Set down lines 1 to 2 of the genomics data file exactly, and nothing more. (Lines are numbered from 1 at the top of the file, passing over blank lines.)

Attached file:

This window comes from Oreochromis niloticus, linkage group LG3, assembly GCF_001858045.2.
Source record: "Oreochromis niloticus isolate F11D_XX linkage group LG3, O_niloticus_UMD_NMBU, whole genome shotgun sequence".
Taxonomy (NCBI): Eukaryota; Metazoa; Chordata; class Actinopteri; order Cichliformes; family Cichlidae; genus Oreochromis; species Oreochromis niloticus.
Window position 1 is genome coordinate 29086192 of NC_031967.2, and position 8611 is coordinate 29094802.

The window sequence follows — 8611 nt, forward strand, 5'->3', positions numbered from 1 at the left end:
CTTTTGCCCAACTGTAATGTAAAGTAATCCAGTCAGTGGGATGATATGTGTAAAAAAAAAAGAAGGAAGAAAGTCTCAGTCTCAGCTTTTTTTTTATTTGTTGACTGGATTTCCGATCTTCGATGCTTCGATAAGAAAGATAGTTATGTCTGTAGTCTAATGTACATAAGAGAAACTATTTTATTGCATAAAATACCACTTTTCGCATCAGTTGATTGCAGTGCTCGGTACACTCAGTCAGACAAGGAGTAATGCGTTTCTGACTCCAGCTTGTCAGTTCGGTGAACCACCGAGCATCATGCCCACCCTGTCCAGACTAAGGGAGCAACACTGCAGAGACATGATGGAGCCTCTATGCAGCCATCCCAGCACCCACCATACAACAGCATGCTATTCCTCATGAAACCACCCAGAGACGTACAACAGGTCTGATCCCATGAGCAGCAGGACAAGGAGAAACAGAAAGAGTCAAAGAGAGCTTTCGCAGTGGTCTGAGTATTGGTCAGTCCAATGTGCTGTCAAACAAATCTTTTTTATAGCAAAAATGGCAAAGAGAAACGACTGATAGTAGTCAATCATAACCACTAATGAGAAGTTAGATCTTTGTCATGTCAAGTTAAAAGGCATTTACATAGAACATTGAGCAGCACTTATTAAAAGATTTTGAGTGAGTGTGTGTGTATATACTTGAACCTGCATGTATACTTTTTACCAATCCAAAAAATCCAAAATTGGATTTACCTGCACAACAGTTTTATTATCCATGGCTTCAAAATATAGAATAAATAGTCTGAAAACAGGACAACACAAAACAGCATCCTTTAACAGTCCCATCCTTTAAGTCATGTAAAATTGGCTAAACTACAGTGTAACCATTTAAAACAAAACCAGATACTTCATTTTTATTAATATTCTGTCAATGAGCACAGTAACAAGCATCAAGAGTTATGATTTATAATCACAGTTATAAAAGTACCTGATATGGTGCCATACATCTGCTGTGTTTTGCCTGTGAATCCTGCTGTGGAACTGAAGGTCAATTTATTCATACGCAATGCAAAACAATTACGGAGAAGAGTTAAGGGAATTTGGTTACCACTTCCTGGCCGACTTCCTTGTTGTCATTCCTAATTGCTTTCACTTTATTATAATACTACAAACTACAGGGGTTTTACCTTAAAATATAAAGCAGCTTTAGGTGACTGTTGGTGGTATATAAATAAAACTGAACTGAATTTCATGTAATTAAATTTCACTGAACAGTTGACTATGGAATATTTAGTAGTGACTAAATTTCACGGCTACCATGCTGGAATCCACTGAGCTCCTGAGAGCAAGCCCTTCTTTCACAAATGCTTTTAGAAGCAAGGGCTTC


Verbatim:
This window comes from Oreochromis niloticus, linkage group LG3, assembly GCF_001858045.2.
Source record: "Oreochromis niloticus isolate F11D_XX linkage group LG3, O_niloticus_UMD_NMBU, whole genome shotgun sequence".